When a company, like Apple, makes a bold move, like giving away OS X and productivity apps, it's typically seen as a torpedo intended to sink an enemy ship. So then people argue; that bold move is no torpedo. And they're right. In fact, single, bold actions are more like cannon fire that whittles away at the superstructure of an enemy ship, slowly reducing its ability to function.
We should all know by now that no single action by Apple can take down a competing company. (Although some articles would have you believe that.) I think what happens is that well read observers take in the entirety of the industry and form a subconscious model of what's going on. Then, when we see a single move by Apple, like giving away Mavericks and iWork, it's like a jigsaw puzzle. The pieces fall into place, and there's an "aha!" moment. We see the dominoes falling in that model in our heads.
But if you ask us to explain why this single cannon shot will contribute to the desired, long term effect, we may be at a loss to articulate the whole mental model we've formed. So I'll try. Here it is.
The Surface tablet family has been a miserable failure for Microsoft, and there's no sign that the Redmond giant is getting a clue. As Tim Cook said during the October 22 event about the competition, "They're confused...they chased after netbooks. They tried to make tablets into PCs and PCs into tablets." There is no doubt, Mr. Cook was taking a shot at Microsoft.
As I've written before, after a 2.5 year delay producing its own tablet, Microsoft hasn't created a proper stepping stone to the future with the Surface. The reason is that Apple's iPads (and other tablets) are in the process of dismantling and demoralizing the PC industry. If few companies are eager to build PCs, or can't make any money on the low to moderate end (with Apple seizing the high end with the Mac Pro) then there's an ever dwindling market for Windows. Then, Microsoft Office suffers collateral damage.
Next. What Microsoft doesn't want to admit is that the modern tablet is designed for lightweight apps. It's part of the tablet concept, the cultural meme that we tap, drag and create. Keyboards are destined to go the way of the typewriter. Putting MS Office on a tablet is like mounting a Patriot missile launcher on four meter sailboat.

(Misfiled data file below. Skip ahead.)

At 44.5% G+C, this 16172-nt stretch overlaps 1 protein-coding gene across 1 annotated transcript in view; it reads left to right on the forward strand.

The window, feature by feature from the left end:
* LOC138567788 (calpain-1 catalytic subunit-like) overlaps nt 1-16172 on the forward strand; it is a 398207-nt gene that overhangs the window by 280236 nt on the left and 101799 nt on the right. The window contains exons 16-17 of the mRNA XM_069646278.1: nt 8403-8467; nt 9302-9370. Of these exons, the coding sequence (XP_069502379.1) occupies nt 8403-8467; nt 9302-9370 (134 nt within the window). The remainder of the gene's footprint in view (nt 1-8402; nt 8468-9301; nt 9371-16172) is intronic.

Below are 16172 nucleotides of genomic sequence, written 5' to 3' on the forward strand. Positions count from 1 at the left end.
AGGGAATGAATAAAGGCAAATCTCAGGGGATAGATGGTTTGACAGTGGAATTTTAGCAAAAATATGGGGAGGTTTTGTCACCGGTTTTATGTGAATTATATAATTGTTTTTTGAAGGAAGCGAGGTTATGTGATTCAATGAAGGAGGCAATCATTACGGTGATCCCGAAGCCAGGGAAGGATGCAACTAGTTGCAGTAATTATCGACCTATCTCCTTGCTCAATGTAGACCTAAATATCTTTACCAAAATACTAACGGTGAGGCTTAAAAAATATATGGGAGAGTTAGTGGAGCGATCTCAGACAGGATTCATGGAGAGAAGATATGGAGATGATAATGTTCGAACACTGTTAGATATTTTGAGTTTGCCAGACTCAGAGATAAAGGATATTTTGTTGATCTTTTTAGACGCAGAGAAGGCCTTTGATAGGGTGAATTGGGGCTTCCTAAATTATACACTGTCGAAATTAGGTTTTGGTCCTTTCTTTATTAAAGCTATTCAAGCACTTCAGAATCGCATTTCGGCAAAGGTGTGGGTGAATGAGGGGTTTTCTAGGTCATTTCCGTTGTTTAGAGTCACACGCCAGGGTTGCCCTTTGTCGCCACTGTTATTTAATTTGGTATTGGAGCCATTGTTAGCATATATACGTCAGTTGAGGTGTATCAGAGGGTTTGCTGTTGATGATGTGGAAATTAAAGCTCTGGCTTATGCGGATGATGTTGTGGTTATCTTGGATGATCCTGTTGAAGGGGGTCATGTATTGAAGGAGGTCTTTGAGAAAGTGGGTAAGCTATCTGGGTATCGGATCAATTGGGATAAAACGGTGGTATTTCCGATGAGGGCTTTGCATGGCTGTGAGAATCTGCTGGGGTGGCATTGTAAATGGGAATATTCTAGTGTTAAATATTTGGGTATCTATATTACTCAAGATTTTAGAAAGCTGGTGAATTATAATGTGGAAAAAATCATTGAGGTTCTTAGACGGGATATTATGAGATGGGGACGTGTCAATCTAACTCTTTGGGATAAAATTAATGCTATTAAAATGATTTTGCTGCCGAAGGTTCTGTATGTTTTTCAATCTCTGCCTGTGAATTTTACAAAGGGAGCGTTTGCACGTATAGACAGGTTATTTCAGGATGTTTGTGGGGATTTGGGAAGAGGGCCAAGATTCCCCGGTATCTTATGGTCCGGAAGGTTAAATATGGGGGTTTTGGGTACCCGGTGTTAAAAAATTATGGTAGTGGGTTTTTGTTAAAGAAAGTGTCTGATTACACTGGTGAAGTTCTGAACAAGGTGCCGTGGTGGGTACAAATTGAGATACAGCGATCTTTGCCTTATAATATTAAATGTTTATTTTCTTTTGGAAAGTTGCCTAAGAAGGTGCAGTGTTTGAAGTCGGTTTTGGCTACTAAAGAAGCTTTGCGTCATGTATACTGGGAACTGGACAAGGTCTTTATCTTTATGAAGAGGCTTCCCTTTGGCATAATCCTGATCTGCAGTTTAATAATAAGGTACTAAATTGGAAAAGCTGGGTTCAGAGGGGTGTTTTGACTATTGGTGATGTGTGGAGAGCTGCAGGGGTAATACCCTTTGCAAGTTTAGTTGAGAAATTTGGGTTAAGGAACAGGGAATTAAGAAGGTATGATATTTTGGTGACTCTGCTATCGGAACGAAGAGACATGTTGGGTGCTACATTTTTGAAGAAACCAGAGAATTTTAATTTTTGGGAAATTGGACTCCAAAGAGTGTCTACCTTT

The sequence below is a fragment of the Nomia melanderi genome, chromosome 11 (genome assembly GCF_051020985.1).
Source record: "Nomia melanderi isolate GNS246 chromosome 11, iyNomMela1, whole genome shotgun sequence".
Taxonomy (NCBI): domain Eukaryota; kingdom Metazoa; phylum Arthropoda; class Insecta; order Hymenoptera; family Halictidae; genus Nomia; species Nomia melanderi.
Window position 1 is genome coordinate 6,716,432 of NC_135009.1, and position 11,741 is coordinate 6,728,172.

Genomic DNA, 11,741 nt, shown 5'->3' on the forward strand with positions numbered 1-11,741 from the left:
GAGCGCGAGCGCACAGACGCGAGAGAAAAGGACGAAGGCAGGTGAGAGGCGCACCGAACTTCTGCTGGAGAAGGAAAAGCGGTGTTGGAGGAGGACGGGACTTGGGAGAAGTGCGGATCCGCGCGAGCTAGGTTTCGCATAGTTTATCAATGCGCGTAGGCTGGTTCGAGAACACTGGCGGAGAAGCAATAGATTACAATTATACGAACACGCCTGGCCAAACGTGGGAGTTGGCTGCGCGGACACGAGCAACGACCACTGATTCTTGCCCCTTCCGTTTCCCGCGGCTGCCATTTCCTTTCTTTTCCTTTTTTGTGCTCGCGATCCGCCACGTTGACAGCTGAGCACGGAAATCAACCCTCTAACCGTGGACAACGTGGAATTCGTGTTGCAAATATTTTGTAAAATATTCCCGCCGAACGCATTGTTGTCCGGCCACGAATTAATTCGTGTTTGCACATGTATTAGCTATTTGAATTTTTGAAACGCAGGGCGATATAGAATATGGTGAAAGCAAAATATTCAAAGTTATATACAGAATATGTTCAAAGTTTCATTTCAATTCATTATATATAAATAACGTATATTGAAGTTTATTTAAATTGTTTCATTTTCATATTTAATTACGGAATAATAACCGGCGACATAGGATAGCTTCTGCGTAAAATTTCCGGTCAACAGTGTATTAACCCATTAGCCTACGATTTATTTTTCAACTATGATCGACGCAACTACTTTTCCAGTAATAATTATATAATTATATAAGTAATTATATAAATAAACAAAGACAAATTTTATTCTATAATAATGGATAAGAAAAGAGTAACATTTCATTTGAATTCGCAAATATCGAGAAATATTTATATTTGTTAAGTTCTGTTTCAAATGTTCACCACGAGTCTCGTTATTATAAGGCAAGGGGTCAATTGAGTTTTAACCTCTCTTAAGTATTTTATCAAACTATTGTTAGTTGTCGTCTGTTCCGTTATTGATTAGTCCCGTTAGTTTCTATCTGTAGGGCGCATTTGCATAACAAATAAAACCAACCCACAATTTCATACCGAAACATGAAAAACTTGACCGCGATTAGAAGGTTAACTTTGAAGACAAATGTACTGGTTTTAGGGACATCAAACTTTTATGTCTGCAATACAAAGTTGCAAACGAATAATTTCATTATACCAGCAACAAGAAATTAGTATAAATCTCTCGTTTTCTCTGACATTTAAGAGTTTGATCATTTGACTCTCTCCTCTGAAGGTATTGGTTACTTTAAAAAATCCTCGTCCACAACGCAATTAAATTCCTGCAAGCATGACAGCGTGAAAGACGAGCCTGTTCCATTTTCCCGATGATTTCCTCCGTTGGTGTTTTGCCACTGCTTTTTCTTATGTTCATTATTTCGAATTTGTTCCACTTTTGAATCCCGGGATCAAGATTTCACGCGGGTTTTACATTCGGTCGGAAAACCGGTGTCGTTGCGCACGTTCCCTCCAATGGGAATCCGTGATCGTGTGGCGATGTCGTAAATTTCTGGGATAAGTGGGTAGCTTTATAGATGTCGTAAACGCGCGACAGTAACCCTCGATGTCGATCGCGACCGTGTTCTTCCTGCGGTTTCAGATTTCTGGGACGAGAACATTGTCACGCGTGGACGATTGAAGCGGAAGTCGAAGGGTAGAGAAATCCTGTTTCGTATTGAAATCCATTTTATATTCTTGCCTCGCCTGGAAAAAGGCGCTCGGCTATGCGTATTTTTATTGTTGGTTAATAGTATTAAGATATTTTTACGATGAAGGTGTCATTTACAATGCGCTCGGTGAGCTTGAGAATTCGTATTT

In a case of bizarre self-rationalization, Microsoft sees a two-position kickstand and USB ports as a decisive advantage -- or they wouldn't tout those features in its TV ads. It sees the complexity of MS Office, in a Post-PC era as a critical, necessary feature, much the way RIM/Blackberry saw email security for business as its unassailable, killer feature. How did that work out?
And so, as Apple's lightweight -- and free -- productivity apps, perfectly designed for a modern tablet get better and better, the market for PCs that utilize Windows and MS Office gets smaller and smaller. Eventually, there will be an inflection point. There always is.
On the other side of the coin, Apple has an interest in carving a bigger and bigger piece out of the PC marketplace with Macs. To be sure, there has been some cannibalization going on with its own iPads, but the way to slow that down is to lower the price of MacBooks and give away OS X and OS X upgrades. That's exactly what Apple did on October 22nd. No more periodic fees.
Consider the mentality of IT managers in a few years. Everything their employees need to do can be done on a BYOD tablet. Faced with the prospect that standard desktop PCs are in less demand, and the ever present frustration as they deal with new Windows versions, they won't be eager to continue the expensive licensing fees -- which Microsoft may have to raise to maintain its revenue stream.